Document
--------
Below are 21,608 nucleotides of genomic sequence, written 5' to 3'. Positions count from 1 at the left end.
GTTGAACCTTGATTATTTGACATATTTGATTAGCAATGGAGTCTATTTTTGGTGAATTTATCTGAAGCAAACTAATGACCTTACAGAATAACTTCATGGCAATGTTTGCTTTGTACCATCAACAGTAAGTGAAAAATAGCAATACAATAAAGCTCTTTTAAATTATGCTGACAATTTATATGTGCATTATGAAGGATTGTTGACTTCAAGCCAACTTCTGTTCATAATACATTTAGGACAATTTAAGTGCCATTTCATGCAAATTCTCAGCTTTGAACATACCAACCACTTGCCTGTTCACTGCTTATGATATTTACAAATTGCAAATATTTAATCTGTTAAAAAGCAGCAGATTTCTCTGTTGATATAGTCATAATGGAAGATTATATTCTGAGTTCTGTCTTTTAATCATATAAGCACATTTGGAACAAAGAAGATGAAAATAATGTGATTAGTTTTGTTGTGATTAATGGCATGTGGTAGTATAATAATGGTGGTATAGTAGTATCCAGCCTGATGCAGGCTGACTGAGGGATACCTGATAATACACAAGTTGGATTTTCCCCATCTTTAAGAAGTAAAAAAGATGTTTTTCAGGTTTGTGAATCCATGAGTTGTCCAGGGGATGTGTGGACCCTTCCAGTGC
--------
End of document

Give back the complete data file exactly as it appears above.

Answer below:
Below are 21,608 nucleotides of genomic sequence, written 5' to 3'. Positions count from 1 at the left end.
GTTGAACCTTGATTATTTGACATATTTGATTAGCAATGGAGTCTATTTTTGGTGAATTTATCTGAAGCAAACTAATGACCTTACAGAATAACTTCATGGCAATGTTTGCTTTGTACCATCAACAGTAAGTGAAAAATAGCAATACAATAAAGCTCTTTTAAATTATGCTGACAATTTATATGTGCATTATGAAGGATTGTTGACTTCAAGCCAACTTCTGTTCATAATACATTTAGGACAATTTAAGTGCCATTTCATGCAAATTCTCAGCTTTGAACATACCAACCACTTGCCTGTTCACTGCTTATGATATTTACAAATTGCAAATATTTAATCTGTTAAAAAGCAGCAGATTTCTCTGTTGATATAGTCATAATGGAAGATTATATTCTGAGTTCTGTCTTTTAATCATATAAGCACATTTGGAACAAAGAAGATGAAAATAATGTGATTAGTTTTGTTGTGATTAATGGCATGTGGTAGTATAATAATGGTGGTATAGTAGTATCCAGCCTGATGCAGGCTGACTGAGGGATACCTGATAATACACAAGTTGGATTTTCCCCATCTTTAAGAAGTAAAAAAGATGTTTTTCAGGTTTGTGAATCCATGAGTTGTCCAGGGGATGTGTGGACCCTTCCAGTGC